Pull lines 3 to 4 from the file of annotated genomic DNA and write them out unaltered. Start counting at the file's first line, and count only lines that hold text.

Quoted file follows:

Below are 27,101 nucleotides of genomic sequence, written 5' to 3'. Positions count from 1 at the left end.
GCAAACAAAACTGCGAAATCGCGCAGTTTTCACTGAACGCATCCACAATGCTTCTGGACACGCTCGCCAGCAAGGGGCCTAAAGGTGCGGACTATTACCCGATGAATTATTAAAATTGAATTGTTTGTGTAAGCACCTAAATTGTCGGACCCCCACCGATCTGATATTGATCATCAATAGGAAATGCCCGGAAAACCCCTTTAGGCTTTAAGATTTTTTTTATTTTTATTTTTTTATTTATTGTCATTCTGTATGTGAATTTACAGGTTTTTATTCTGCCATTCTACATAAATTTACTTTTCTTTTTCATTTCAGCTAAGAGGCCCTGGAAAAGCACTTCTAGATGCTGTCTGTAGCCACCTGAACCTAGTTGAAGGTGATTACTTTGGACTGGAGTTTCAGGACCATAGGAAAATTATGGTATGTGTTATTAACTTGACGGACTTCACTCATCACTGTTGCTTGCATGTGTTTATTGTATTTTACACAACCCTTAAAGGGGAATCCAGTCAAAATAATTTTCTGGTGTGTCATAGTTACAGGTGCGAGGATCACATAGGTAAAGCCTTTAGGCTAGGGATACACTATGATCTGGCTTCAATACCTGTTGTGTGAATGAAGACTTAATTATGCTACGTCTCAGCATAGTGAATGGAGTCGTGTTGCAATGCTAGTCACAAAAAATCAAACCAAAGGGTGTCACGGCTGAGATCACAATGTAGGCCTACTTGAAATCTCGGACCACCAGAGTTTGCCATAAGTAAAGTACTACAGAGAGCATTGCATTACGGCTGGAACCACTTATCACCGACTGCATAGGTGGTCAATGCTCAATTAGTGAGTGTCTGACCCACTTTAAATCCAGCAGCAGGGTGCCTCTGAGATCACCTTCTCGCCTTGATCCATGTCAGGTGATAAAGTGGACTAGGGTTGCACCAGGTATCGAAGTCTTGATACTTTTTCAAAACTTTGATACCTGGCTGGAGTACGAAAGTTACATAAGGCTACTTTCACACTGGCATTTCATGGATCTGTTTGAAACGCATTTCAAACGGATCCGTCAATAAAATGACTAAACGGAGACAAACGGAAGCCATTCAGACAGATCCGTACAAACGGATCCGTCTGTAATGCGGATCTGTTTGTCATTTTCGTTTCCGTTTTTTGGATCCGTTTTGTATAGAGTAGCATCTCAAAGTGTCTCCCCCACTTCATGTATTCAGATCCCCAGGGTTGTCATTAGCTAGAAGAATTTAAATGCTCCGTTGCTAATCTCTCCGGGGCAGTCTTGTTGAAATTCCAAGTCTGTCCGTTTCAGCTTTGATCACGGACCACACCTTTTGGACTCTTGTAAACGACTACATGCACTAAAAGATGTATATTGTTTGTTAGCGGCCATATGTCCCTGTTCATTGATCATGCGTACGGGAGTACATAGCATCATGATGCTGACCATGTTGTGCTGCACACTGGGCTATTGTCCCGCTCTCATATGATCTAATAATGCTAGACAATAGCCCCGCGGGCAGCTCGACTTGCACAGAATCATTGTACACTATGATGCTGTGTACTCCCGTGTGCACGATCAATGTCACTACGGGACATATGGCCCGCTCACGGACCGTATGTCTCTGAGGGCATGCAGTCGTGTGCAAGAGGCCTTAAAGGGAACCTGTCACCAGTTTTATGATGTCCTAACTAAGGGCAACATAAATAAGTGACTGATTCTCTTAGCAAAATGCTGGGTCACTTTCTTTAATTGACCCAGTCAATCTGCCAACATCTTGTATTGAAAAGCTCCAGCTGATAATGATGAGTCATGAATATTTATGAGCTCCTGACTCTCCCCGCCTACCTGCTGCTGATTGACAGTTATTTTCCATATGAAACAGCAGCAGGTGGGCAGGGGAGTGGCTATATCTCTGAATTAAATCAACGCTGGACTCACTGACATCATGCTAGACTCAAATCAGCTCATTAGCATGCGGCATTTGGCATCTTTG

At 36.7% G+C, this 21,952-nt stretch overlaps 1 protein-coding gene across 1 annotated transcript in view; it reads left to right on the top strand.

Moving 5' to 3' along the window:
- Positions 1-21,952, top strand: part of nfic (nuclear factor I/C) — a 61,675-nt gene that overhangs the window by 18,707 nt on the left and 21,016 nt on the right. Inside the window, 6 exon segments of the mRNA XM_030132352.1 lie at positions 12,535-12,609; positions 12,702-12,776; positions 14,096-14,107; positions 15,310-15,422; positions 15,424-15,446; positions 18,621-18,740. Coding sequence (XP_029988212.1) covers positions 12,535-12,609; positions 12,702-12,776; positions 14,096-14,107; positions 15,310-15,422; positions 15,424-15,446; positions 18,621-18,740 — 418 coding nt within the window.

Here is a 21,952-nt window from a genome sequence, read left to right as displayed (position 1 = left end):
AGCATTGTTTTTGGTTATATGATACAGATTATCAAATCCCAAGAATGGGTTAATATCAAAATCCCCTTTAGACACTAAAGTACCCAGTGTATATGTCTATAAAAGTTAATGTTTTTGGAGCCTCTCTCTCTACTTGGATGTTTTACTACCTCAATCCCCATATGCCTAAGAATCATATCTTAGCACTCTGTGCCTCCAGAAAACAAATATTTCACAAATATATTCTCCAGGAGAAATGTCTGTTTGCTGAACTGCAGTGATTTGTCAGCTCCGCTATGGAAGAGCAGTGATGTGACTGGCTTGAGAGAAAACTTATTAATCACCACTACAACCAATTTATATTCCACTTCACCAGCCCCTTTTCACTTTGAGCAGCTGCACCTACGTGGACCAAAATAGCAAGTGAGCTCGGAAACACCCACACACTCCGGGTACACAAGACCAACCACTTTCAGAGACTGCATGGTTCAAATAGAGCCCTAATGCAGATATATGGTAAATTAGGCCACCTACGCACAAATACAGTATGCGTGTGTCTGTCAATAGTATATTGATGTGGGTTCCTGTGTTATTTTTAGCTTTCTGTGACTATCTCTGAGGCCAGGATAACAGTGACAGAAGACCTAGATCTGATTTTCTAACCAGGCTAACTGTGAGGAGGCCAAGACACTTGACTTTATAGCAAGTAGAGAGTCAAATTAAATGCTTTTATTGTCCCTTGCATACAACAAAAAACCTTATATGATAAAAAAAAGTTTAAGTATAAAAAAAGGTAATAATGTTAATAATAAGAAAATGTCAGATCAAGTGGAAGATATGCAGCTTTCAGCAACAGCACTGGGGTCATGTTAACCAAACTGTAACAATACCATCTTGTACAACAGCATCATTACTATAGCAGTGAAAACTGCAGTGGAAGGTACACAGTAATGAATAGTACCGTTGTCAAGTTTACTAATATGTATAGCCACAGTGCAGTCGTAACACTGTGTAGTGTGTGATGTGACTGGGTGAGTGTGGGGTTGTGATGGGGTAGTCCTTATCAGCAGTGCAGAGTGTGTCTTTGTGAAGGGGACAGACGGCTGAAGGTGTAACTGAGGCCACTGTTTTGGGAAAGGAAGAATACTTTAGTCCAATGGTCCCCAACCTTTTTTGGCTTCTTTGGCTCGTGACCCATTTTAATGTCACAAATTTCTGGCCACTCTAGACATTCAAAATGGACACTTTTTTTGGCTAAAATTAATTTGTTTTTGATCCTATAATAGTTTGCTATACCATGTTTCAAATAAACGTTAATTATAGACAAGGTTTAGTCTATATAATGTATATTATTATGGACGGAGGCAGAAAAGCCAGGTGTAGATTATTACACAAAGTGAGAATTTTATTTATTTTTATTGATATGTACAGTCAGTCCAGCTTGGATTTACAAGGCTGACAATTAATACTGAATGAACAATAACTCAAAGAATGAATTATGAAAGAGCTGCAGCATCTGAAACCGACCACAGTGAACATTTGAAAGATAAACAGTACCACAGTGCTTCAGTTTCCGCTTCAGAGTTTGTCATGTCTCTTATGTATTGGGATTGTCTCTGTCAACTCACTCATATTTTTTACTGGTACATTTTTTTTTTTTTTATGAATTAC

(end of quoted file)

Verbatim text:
At 36.7% G+C, this 21,952-nt stretch overlaps 1 protein-coding gene across 1 annotated transcript in view; it reads left to right on the top strand.

Moving 5' to 3' along the window: